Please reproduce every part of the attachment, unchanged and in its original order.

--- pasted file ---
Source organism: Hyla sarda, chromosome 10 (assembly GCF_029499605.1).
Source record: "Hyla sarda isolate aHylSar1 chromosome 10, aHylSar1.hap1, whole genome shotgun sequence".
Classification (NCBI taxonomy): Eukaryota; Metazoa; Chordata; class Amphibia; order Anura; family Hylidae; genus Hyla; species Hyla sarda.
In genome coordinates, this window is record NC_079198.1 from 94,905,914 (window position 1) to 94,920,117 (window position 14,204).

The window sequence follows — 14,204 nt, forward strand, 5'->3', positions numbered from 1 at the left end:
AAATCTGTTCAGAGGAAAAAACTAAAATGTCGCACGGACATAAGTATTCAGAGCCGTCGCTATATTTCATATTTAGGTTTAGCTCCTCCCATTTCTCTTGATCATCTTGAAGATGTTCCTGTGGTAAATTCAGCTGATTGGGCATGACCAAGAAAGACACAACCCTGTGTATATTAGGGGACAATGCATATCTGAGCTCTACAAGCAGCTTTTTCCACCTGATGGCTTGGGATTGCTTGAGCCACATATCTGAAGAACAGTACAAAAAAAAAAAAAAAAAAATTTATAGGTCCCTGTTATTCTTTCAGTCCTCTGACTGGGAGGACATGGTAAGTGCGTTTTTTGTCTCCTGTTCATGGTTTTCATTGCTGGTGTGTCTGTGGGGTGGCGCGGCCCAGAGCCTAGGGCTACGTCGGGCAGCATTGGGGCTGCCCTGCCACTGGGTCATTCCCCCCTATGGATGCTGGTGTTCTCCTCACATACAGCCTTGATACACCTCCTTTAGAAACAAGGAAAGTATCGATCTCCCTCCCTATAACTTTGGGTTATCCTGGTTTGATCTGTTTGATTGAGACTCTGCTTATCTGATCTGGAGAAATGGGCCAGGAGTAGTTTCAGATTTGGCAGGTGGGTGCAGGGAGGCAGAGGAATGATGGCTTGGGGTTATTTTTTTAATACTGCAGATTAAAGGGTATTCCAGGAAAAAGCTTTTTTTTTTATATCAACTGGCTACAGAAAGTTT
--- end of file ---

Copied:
Source organism: Hyla sarda, chromosome 10 (assembly GCF_029499605.1).
Source record: "Hyla sarda isolate aHylSar1 chromosome 10, aHylSar1.hap1, whole genome shotgun sequence".
Classification (NCBI taxonomy): Eukaryota; Metazoa; Chordata; class Amphibia; order Anura; family Hylidae; genus Hyla; species Hyla sarda.
In genome coordinates, this window is record NC_079198.1 from 94,905,914 (window position 1) to 94,920,117 (window position 14,204).

The window sequence follows — 14,204 nt, forward strand, 5'->3', positions numbered from 1 at the left end:
AAATCTGTTCAGAGGAAAAAACTAAAATGTCGCACGGACATAAGTATTCAGAGCCGTCGCTATATTTCATATTTAGGTTTAGCTCCTCCCATTTCTCTTGATCATCTTGAAGATGTTCCTGTGGTAAATTCAGCTGATTGGGCATGACCAAGAAAGACACAACCCTGTGTATATTAGGGGACAATGCATATCTGAGCTCTACAAGCAGCTTTTTCCACCTGATGGCTTGGGATTGCTTGAGCCACATATCTGAAGAACAGTACAAAAAAAAAAAAAAAAAAATTTATAGGTCCCTGTTATTCTTTCAGTCCTCTGACTGGGAGGACATGGTAAGTGCGTTTTTTGTCTCCTGTTCATGGTTTTCATTGCTGGTGTGTCTGTGGGGTGGCGCGGCCCAGAGCCTAGGGCTACGTCGGGCAGCATTGGGGCTGCCCTGCCACTGGGTCATTCCCCCCTATGGATGCTGGTGTTCTCCTCACATACAGCCTTGATACACCTCCTTTAGAAACAAGGAAAGTATCGATCTCCCTCCCTATAACTTTGGGTTATCCTGGTTTGATCTGTTTGATTGAGACTCTGCTTATCTGATCTGGAGAAATGGGCCAGGAGTAGTTTCAGATTTGGCAGGTGGGTGCAGGGAGGCAGAGGAATGATGGCTTGGGGTTATTTTTTTAATACTGCAGATTAAAGGGTATTCCAGGAAAAAGCTTTTTTTTTTATATCAACTGGCTACAGAAAGTTT